Once an electronic resource has been selected, licensing issues come into play. A basic understanding of electronic resource licensing is essential not only for those who negotiate such licenses, but also for those who need to know, for example, the interlibrary loan implications of a license. Licenses should be reviewed to make sure they reflect agreed-upon terms between the library and the vendor before being signed and returned. Librarians are well advised to make note of contact names for customer service and technical support, and to keep this information handy should problems arise. The library should publicize a new resource to its user community once the resource becomes available.
The second part of the program, presented by Janice Snyder Anderson, dealt with the bibliographic control of electronic resources, with emphasis on electronic serials. Ms. Anderson characterized the elements of bibliographic control as: describing items in the bibliographic universe (however we choose to define that universe); providing access to descriptions of items in the bibliographic universe; placing surrogate records into retrieval systems (like OPACs or other databases); and having the surrogate records point to actual information packages.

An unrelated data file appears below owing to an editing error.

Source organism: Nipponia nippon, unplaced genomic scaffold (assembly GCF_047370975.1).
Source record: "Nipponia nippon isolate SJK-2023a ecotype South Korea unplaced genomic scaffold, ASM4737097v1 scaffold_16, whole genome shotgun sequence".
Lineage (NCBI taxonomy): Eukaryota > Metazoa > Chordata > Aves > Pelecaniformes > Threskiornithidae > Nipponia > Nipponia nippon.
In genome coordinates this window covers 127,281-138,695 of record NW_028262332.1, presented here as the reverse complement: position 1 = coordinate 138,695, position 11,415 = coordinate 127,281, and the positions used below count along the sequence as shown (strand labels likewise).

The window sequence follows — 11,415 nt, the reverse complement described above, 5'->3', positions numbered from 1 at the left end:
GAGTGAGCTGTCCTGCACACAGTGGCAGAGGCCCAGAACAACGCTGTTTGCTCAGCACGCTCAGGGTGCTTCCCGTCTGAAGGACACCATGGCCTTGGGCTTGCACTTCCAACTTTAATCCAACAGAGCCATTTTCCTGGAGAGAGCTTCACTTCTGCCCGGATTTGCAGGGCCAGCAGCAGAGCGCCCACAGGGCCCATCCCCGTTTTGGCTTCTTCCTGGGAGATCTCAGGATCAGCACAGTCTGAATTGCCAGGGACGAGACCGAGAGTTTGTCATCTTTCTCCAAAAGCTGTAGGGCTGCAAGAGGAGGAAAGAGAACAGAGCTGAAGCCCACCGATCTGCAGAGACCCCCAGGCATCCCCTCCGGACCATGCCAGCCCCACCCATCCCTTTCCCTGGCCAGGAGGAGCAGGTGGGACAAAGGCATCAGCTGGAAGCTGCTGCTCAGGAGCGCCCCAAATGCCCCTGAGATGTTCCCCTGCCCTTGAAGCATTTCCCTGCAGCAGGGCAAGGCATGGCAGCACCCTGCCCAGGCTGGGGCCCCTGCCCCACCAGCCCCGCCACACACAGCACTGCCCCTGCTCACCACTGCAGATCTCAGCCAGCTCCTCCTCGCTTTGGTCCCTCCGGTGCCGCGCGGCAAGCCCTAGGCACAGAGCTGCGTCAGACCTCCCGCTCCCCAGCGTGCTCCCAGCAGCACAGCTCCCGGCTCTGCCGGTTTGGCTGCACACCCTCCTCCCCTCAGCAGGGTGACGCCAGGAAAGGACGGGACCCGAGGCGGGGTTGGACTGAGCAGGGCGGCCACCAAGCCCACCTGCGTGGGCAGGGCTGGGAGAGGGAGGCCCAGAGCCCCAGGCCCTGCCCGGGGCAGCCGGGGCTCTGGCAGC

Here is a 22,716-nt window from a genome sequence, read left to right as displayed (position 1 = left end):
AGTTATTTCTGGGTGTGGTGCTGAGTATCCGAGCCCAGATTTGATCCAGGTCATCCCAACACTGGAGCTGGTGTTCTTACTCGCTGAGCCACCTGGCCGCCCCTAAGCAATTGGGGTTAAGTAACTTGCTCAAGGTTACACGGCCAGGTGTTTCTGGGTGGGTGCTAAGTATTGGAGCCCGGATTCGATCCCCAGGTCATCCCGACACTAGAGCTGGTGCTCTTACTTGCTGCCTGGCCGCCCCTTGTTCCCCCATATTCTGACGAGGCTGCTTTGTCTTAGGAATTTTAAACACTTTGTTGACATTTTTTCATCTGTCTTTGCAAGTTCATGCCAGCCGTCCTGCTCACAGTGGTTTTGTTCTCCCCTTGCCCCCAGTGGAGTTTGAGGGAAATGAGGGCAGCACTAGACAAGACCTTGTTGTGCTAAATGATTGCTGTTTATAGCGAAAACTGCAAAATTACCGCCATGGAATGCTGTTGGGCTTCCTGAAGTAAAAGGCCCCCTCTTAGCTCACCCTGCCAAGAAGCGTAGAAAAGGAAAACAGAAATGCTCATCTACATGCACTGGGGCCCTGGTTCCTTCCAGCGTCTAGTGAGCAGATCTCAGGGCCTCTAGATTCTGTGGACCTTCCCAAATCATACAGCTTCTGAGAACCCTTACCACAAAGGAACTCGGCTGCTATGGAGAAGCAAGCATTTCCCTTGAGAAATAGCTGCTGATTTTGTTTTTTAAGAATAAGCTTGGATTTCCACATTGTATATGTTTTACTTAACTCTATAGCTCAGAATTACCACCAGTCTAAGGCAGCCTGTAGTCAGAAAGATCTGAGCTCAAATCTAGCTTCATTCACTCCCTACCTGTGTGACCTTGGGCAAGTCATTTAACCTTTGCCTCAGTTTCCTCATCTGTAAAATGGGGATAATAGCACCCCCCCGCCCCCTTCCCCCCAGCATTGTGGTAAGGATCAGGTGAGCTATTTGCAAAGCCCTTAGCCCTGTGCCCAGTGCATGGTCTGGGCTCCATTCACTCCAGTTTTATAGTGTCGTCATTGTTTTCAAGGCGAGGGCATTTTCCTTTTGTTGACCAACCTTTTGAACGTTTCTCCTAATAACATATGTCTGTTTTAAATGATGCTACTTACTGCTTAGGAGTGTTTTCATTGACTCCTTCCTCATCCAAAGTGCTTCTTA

Several options for the bibliographic control of electronic serials were discussed, including creating OPAC records for them; providing static lists of electronic resources on Web pages; and creating dynamic, Web-based databases (separate from a library’s OPAC) of electronic resources. Each approach presents its own advantages and pitfalls. According to Ms. Anderson, a combination of OPAC and Web-based access for electronic serials best ensures that users’ information needs are met as the library strives for comprehensive and accurate biblio-graphic control of these resources.